In his January 2015 Investment Advisor column, Stop Blaming Millennials for Bad Management, Mark Tibergien makes this observation: “I am beginning to think that the financial advisory business is suffering not from a talent shortage, but from a management shortage.”
The Pershing Advisor Solutions CEO goes on to explain: “My epiphany about the root cause of this shortage occurred over several months of conferences and client meetings at which I perceived an almost universal aversion to the employee recruitment and development process. Firm owners expressed enthusiasm for attracting and serving clients — and dread for handling employee issues, especially those related to ‘challenging employees’.”
Mark is referring of course to the situation that has existed since the beginning of the independent advisory industry. The vast majority of owner-advisors are well-trained in personal finance, but have very little training or experience in business management. But with that said, we believe that this “management problem” also has been magnified in recent years by the sky-rocketing growth of many firms: and the changing roles of owner-advisors that this growth has created.
Almost all of today’s owner-advisors began their careers as advisors: working directly with clients, doing most of the “rainmaking,” and generating a large portion—if not all— of their firm’s revenues. It was an attractive position being “The Man” or “The Woman,” with virtually everyone else in the firm as their supporting cast: and many consider(ed) it “living the dream.”
But as their firms have grown, many of these owners find themselves cast in a new role: that of CEO, with responsibility to run the firm and manage the revenue generators, rather than actually generating the revenues themselves. And while most firm owners find it nice to have a larger firm and make more money (in many cases, a lot more money), we find that many of these owners are also somewhat uncomfortable with their new role. They have a hard time making the transition from the lead revenue generator to being the leader of the biggest cost center.
The question these owners are wrestling with—whether they know it or not—is how to continue adding value to their firm. Or rather, adding enough value to justify their significantly increased compensation.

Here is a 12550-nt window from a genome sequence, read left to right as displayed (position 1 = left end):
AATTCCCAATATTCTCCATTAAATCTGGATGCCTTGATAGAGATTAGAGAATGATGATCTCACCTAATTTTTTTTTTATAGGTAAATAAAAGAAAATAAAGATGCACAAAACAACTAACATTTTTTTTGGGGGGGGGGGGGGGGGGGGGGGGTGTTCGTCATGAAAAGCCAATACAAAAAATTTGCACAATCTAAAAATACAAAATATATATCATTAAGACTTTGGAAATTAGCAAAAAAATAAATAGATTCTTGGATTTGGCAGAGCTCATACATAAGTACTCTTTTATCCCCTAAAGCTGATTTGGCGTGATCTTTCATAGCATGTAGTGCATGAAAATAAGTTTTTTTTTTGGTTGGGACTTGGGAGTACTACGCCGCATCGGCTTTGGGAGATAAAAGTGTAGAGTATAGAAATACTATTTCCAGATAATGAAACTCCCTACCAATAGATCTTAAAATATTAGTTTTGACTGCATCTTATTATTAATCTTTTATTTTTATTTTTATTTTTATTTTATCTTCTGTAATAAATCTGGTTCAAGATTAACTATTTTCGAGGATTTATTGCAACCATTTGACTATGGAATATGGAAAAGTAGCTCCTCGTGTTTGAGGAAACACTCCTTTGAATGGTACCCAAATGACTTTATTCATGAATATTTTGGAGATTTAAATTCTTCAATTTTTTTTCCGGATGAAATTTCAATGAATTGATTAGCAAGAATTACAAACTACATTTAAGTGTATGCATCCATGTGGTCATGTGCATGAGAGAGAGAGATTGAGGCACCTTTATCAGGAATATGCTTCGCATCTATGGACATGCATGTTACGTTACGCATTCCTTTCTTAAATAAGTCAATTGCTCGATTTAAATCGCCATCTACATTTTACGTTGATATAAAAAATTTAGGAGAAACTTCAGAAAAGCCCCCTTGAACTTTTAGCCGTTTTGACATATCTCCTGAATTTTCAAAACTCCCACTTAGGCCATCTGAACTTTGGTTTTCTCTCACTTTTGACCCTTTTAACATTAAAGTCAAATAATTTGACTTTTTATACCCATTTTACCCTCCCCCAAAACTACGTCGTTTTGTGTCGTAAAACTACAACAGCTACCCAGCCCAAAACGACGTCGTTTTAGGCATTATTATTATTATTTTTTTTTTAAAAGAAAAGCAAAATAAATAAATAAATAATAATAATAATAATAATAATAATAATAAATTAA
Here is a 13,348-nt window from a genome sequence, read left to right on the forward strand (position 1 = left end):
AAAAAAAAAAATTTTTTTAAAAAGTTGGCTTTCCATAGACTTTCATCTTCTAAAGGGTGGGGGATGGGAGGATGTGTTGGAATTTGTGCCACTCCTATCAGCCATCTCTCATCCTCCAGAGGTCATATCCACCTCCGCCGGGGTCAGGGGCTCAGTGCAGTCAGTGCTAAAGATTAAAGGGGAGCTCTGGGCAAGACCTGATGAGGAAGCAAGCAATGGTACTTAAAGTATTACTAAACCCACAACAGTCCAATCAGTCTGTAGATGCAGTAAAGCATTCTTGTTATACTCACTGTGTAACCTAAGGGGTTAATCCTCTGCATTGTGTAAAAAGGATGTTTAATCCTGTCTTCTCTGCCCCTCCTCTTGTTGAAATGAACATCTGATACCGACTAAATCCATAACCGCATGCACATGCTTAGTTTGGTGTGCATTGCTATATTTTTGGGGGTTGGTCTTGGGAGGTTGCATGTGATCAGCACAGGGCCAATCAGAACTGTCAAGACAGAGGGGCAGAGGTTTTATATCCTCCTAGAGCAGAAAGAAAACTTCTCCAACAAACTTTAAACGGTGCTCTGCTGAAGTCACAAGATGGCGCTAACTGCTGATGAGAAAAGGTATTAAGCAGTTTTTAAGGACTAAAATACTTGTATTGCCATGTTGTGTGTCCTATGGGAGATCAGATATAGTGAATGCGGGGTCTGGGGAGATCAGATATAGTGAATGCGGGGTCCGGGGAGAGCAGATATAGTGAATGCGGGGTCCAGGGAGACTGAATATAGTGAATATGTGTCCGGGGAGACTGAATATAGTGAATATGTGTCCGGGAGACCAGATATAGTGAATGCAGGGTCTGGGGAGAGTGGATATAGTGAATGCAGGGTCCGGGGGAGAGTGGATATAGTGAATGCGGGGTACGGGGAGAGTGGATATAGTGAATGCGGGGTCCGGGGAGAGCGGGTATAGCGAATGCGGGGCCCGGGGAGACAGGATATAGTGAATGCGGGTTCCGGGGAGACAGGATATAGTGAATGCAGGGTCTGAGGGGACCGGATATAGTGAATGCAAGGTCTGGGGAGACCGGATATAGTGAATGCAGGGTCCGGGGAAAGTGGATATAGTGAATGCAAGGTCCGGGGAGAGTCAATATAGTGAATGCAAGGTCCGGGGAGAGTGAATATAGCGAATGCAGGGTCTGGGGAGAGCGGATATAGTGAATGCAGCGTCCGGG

Of course, some never figure it out, but we find that sooner or later, the successful owners realize that instead of being “The Man,” their new job is to support the “Men” and “Women” who are now generating the firm’s revenues.
Put another way, these owners come to realize that their continued success, and that of their businesses, now depends upon their employees—and that their job is to increase their employees’ success.
This support can take many forms, depending on the circumstances and the people involved. At a minimum, it involves allowing employees to do their jobs their way, and providing the tools and training to succeed. You also need to provide a clear vision of what the firm is and where it’s going and compensation that allows employees to directly participate in the firm’s success. That yields a sense of teamwork and purpose—that we’re all in this together—and that what they’re doing matters to the firm and its clients.
But often overlooked are less tangible forms of management that, if anything, can be even more important to employee morale and motivation.
For instance, “really listening” to their subordinates, is a skill that many owner-advisors struggle with, especially when they are new to the role of CEO. I think that’s because it’s hard for most of us to come to grips with the fact that “it’s not all about me,” especially if has been all about ‘me’ until recently.
To get the most out of people, you have to do more than “tell them what to do.” You have to help them figure out what to do.
This falls under the category of mentoring, in which you’re helping employees to “become” better, rather than just “doing” better. When you listen to people, you’re communicating that their ideas matter, that they can not only succeed in their jobs, but that they can help improve the business, too. You’re also telling them that you trust them, and their judgment, and that they’re building a sense of ownership in their jobs—and in their firm.
Finally, we find that the best advisor CEOs also listen to their employees’ goals and dreams.
When you realize that your success depends on the success of your people, you suddenly want them to be working for more than a paycheck. Where do they want to go in life? Can their job, and their firm, take them there? When the answer is “yes” to both questions, it becomes part of a successful CEO’s job to support their employees’ dreams, and to help each employee reach them.
It’s true that being CEO of your firm doesn’t have the same kind of ego trip an advisor gets when the firm is all about them, and some advisors just want to work with clients. So if that’s what you’re really looking for, then we suggest that you stick with a one- or two-advisor firm and a few support staffers.
But if you want the benefits and the culture of a larger firm and the feeling of helping more clients than you could on your own, you need to make the transition from “star player” to “coach,” both externally and internally. That’s how firm owners can solve Mark Tibergien’s “management shortage.”